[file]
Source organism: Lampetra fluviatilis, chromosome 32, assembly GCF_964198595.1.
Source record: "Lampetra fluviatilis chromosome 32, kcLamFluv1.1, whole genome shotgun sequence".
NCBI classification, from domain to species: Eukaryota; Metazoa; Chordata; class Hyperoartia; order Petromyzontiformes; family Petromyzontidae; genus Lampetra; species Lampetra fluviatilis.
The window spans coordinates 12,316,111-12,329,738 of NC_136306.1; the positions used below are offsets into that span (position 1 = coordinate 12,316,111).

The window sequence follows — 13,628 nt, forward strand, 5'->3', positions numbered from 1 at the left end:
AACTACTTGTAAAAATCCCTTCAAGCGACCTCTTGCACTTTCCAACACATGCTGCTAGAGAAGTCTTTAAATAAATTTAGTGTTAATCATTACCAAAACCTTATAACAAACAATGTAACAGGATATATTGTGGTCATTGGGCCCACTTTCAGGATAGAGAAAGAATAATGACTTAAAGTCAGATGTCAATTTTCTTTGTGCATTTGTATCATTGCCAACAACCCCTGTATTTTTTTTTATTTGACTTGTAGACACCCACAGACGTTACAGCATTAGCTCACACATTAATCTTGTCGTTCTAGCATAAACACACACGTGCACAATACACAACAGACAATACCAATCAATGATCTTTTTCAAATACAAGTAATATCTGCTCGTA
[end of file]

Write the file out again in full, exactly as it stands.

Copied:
Source organism: Lampetra fluviatilis, chromosome 32, assembly GCF_964198595.1.
Source record: "Lampetra fluviatilis chromosome 32, kcLamFluv1.1, whole genome shotgun sequence".
NCBI classification, from domain to species: Eukaryota; Metazoa; Chordata; class Hyperoartia; order Petromyzontiformes; family Petromyzontidae; genus Lampetra; species Lampetra fluviatilis.
The window spans coordinates 12,316,111-12,329,738 of NC_136306.1; the positions used below are offsets into that span (position 1 = coordinate 12,316,111).

The window sequence follows — 13,628 nt, forward strand, 5'->3', positions numbered from 1 at the left end:
AACTACTTGTAAAAATCCCTTCAAGCGACCTCTTGCACTTTCCAACACATGCTGCTAGAGAAGTCTTTAAATAAATTTAGTGTTAATCATTACCAAAACCTTATAACAAACAATGTAACAGGATATATTGTGGTCATTGGGCCCACTTTCAGGATAGAGAAAGAATAATGACTTAAAGTCAGATGTCAATTTTCTTTGTGCATTTGTATCATTGCCAACAACCCCTGTATTTTTTTTTATTTGACTTGTAGACACCCACAGACGTTACAGCATTAGCTCACACATTAATCTTGTCGTTCTAGCATAAACACACACGTGCACAATACACAACAGACAATACCAATCAATGATCTTTTTCAAATACAAGTAATATCTGCTCGTA